What is marriage, if not a leap of faith?
Fourteen years ago, on or around our second date, Audrey and I went skydiving together. It was, as you might imagine, both terrifying and fantastic. And as much as you also might also imagine that it wiped away my fear of heights, it did not. Perhaps it chiseled away at that wall, but it certainly didn’t tear it down. I still swoon thinking about that airplane canopy above 16,000 feet. I still get wobbly above 10 stories.
So here we are 14 years later in Berlin, celebrating our 11th wedding anniversary. What better way to recognize the occasion than to jump (base fly) from the top of a 37-story building?
Berlin Base Flying: The Experience
As often happens in life, it’s one thing to talk about doing something and quite another to actually do it. The same goes for launching oneself from a tall building in Berlin.
The following video tells that story. If after the video you stick around to read the rest of this piece, we’ll explain what base flying is. And we’ll offer a little marriage advice.
Video: Base Flying in Berlin: Celebrating 11 Years of Marriage
Special thanks to Sarah Everts for her camera work and support.
The Base Flying Process, Start to Finish
We arrived at the lobby of the Park Inn and were given one of those “this is totally safe, but there’s an outside chance you might end up like a pancake” waivers to sign. Here are my favorite segments:
Precondition is a good physical and intellectual constitution as the execution of this event can entail a considerable physical and mental exposure
Not to be outdone, it follows:
The organizer assumes no liability for soiling or damaging clothing worn during the fall.
Rough translation: If you poop your pants, it’s on you.
I had reservations on both accounts, but I signed anyhow.
As for the mechanics of the base flying process, it’s pretty quick. (And I’m pleased to report, painless):
1) Go to the roof of the building (take an elevator, then walk up the stairs from floor 37). The view from atop the Park Inn Berlin is spectacular, especially if the weather is as immaculate as it was on the day of our jump.
2) Get outfitted in a harness and hooked to an industrial strength wire contraption that is attached to the side and roof of the building.
3) You try out your harness rig in a superman pose above stable ground with one of the crew.
4) The crew walks you out to the edge of the jumping platform where you are raised on the hook and out over open ground. This is profoundly terrifying. You pretend like you are thrilled and look at the camera. Remember to smile.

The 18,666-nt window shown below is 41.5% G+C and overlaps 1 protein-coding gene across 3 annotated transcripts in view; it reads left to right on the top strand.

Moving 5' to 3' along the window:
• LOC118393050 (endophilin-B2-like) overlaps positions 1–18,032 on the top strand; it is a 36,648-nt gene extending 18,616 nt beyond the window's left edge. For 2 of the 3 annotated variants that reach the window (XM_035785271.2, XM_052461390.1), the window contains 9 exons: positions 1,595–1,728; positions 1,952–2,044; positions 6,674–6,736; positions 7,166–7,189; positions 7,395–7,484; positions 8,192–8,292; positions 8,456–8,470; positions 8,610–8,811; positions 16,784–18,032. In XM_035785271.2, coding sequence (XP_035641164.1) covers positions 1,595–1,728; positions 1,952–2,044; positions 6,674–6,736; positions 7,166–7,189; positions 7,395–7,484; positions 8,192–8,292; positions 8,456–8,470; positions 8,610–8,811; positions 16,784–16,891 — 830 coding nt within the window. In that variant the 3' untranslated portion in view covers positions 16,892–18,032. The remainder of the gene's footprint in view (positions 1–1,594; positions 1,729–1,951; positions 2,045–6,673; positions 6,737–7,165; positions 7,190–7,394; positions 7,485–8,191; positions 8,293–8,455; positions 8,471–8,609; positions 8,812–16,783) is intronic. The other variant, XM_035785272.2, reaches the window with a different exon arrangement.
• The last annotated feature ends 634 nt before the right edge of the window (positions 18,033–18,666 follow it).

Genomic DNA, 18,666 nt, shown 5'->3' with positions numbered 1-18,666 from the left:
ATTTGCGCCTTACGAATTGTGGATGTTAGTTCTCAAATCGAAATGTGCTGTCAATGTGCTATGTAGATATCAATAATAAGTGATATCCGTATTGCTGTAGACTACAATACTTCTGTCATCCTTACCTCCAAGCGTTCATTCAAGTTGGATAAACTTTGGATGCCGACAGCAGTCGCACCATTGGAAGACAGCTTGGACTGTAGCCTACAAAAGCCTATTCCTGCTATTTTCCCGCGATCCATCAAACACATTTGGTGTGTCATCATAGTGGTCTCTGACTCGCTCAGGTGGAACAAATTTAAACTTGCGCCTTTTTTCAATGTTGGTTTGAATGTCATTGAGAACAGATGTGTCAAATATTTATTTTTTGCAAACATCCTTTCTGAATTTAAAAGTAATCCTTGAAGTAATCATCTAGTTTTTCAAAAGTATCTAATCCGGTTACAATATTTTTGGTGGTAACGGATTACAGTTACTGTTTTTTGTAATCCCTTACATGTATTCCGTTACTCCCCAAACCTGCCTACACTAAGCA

5) Then you drop, free-falling for about 5 seconds (but time almost stands still). Wild. As you reach the end, the wire suspension device executes a controlled deceleration so you experience absolutely no sudden jerking motion as you might with bungee jumping.
And Finally, A Little Marriage Advice
When people ask us for marriage advice, I often feel like a kid, not the sort of person you go to for marriage counsel.
Friends who had been married only a few years recently asked, “So what advice can you give after 11 years?”
I replied: “You’re married, right? Then it’s too late”
But quite seriously, here’s my 11-year-thoughts-on-marriage offer: Marriage is a lot of work, much in the way a garden might be. You reap the rewards that you sow.
Now go forth and jump off a building.
How to Go Base Flying in Berlin
Location: Park Inn at Alexanderplatz, Berlin. Jochen Schweizer is the company that operates the base flying. Look for their desk near the concierge.
Operating hours: Usually open only on weekends, weather permitting. Call ahead to be sure it’s open.
Costs: Although base flying may not be the cheapest activity going in Berlin, the price strikes us as pretty fair considering how unique this experience is and the safety and sophistication of the equipment. Try to go early in the morning for the best deals.
- Basic Base-Flying: €79
- 2nd person: €39
- Early Bird (10-11 AM): €49
- Happy Hour (18-19 AM): €59
We asked how many people chicken out once they are on the roof. The crew’s response: “It’s actually very few people – only about 2-3%. And it’s usually the guys with the big mouths talking it up the most.”
Thanks and Disclosure:
First off, a big thanks to the Jochen Schweizer crew on top of the Park Inn. Cedrik, Tilman and the rest of the folks were safety conscious, supportive and very funny (check out Tilman in the video) — exactly the type of people you want around you when you’re about to jump off a building.
Our base flying experience was provided to us by Jochen Schweizer, an experience company whose offers include high adrenaline and adventure activities around the world.
As always, these words, experiences and opinions are entirely our own.